high reserve capacity with raking intervals of about six (instead of two minutes, in the reciprocating rake); and

maintenance-free bearings made from polyethylene (no required).

[0013]  Other features which are considered as characteristic for the invention are set forth in the appended claims.

[0014]  The construction of the invention, however, together with additional objects and advantages thereof will be best understood from the following description of the specific embodiment when read in connection with the accompanying drawings.

Brief Description of Drawings


Fig. 1 is a diagrammatic side-elevational view of the bar screen assembly according to the invention;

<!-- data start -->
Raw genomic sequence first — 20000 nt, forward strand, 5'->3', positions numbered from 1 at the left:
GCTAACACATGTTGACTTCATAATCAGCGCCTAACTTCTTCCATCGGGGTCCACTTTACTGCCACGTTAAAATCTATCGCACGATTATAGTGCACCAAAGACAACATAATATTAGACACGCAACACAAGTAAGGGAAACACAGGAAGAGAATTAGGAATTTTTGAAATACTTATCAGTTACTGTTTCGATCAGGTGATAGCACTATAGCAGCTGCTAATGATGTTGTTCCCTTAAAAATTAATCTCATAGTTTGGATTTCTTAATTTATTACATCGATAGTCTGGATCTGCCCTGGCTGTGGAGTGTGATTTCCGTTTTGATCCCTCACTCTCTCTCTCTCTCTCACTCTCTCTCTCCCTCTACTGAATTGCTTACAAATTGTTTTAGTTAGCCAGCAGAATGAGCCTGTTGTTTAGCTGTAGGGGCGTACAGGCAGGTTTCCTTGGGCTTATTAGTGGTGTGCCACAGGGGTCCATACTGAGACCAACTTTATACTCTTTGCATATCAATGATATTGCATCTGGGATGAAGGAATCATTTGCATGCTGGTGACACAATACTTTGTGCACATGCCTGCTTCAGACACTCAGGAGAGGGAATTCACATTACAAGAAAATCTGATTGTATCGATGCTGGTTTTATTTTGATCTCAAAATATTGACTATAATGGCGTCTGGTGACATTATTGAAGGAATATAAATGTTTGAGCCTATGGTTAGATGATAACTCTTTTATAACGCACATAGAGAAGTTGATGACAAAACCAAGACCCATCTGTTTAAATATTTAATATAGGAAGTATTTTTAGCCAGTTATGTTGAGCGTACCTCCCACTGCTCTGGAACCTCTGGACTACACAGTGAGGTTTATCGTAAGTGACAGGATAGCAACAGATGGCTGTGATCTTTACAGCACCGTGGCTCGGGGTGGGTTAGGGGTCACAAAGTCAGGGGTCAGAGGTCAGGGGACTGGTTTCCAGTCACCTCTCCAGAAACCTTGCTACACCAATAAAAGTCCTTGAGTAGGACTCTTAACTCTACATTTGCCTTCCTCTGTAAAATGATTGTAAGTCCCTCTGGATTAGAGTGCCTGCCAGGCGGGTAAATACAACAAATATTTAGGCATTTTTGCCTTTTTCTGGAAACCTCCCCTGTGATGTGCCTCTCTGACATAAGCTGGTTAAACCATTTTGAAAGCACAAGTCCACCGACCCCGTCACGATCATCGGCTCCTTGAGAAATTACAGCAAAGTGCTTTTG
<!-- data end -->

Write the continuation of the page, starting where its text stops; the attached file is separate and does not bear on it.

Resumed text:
Fig. 2 is a front-elevational view thereof;

Fig. 3 is a partial top-plan view of the rake assembly according to the invention;

Fig. 4 is a side-elevational view thereof;

Fig. 5 is a side-elevational view of the bottom portion of the bar screen assembly;

Fig. 6 is a top-plan view of a holding plate for the vertical screen bars;

Fig. 7 is a front-elevational view of the screen, illustrating only a few screen bars;

Fig. 8 is a diagrammatic side view of the top portion of the bar screen assembly, showing the scraper mechanism; and

Fig. 9 is a circuit diagram showing the overload control system of the screen assembly.

Best Mode for Carrying out the Invention